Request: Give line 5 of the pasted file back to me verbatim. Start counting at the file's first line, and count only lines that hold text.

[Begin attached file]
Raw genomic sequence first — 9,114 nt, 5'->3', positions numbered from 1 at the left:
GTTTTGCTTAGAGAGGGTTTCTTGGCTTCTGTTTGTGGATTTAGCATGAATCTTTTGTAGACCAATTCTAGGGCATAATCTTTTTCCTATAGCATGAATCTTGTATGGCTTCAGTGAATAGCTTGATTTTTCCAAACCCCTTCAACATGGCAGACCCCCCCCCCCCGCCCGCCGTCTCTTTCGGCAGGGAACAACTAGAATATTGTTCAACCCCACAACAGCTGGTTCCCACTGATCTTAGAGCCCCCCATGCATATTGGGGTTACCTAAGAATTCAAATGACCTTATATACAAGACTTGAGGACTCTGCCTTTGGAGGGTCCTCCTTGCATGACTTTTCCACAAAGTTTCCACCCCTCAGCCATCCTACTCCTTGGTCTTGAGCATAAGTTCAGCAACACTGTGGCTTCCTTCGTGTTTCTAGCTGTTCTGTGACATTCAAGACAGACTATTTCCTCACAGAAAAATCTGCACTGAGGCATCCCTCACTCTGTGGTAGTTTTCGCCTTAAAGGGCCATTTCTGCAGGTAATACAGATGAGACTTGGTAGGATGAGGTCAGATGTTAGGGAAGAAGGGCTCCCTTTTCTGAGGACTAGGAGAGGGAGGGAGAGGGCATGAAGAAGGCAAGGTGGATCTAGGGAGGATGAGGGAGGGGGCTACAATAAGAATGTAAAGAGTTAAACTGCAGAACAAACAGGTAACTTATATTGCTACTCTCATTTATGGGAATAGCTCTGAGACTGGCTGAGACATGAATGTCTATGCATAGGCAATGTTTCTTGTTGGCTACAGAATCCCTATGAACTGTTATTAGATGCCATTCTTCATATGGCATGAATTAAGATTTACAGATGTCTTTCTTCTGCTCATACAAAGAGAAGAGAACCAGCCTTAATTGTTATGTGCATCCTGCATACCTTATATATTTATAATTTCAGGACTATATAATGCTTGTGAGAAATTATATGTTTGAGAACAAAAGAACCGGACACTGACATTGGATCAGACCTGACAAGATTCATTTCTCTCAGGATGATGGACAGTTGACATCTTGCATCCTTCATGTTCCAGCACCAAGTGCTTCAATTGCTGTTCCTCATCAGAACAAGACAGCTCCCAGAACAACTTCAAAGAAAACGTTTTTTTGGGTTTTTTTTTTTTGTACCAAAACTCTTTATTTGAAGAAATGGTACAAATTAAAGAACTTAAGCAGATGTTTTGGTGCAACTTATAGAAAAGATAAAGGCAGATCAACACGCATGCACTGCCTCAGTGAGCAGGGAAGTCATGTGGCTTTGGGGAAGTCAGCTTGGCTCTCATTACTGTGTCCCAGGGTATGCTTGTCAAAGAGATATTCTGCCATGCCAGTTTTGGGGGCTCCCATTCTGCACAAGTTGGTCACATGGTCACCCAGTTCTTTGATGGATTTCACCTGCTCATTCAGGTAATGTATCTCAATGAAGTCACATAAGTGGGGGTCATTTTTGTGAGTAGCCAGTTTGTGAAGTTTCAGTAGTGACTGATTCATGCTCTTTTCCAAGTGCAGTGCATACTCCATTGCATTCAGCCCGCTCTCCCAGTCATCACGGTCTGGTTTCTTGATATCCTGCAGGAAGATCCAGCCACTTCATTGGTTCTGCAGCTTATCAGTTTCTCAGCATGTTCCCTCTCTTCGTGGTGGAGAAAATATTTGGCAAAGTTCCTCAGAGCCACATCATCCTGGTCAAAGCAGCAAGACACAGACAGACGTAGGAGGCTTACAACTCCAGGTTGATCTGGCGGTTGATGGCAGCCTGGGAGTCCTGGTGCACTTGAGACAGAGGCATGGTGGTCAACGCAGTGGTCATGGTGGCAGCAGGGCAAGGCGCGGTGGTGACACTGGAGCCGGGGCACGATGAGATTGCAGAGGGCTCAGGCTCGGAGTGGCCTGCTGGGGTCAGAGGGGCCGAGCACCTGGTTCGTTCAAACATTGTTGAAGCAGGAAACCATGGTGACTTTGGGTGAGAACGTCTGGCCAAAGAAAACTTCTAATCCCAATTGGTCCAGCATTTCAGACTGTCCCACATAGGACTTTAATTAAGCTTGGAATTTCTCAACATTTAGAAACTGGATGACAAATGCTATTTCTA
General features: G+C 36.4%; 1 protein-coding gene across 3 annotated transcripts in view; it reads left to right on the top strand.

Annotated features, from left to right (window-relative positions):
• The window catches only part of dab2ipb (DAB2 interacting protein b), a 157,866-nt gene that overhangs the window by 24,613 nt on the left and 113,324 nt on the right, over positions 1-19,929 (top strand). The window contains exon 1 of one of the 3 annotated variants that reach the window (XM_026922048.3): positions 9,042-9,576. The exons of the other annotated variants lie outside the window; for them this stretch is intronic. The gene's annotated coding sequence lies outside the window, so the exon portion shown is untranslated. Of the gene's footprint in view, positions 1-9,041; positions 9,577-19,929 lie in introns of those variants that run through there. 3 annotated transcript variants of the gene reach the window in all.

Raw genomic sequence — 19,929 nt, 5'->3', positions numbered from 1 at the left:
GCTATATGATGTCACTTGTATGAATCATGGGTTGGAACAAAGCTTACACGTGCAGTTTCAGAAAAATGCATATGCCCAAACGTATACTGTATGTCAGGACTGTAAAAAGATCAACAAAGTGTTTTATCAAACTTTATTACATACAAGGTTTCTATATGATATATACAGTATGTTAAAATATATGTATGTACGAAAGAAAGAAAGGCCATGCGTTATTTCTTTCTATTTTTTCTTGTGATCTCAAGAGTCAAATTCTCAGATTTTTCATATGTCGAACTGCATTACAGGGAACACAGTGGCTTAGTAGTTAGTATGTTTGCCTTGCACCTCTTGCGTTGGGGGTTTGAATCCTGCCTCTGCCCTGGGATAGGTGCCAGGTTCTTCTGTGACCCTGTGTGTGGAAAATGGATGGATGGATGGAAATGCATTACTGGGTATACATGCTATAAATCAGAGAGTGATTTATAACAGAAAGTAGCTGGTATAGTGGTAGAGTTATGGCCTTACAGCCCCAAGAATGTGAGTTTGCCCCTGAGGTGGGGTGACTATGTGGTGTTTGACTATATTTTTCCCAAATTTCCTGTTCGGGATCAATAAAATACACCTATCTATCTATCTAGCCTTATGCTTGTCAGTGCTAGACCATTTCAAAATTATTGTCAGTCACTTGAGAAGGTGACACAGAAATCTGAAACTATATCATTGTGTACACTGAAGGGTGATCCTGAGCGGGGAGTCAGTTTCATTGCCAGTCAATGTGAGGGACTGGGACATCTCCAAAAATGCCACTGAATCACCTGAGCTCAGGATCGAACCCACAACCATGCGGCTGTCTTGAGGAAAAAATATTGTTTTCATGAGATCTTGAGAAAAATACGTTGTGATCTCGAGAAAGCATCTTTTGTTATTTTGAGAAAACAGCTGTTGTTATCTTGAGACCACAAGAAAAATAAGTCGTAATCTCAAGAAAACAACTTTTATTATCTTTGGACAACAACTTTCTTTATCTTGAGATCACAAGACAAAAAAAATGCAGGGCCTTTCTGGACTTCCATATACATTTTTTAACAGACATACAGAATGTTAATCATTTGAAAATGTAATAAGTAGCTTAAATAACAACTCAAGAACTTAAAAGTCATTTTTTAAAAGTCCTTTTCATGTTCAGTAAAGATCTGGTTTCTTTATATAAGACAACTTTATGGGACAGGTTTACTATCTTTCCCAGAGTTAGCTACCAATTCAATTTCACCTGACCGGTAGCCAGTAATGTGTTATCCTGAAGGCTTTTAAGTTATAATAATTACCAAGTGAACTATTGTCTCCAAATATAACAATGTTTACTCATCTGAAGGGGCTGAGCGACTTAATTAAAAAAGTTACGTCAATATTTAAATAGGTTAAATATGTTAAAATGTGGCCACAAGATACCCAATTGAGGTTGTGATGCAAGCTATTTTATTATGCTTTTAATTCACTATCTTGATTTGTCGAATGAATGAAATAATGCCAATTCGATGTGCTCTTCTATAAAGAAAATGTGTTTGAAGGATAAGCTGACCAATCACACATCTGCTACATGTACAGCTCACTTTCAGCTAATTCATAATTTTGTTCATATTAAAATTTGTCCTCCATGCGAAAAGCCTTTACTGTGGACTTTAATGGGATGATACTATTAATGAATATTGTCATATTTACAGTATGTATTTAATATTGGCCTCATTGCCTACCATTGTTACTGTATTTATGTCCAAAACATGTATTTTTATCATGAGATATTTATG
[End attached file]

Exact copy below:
• The window catches only part of dab2ipb (DAB2 interacting protein b), a 157,866-nt gene that overhangs the window by 24,613 nt on the left and 113,324 nt on the right, over positions 1-19,929 (top strand). The window contains exon 1 of one of the 3 annotated variants that reach the window (XM_026922048.3): positions 9,042-9,576. The exons of the other annotated variants lie outside the window; for them this stretch is intronic. The gene's annotated coding sequence lies outside the window, so the exon portion shown is untranslated. Of the gene's footprint in view, positions 1-9,041; positions 9,577-19,929 lie in introns of those variants that run through there. 3 annotated transcript variants of the gene reach the window in all.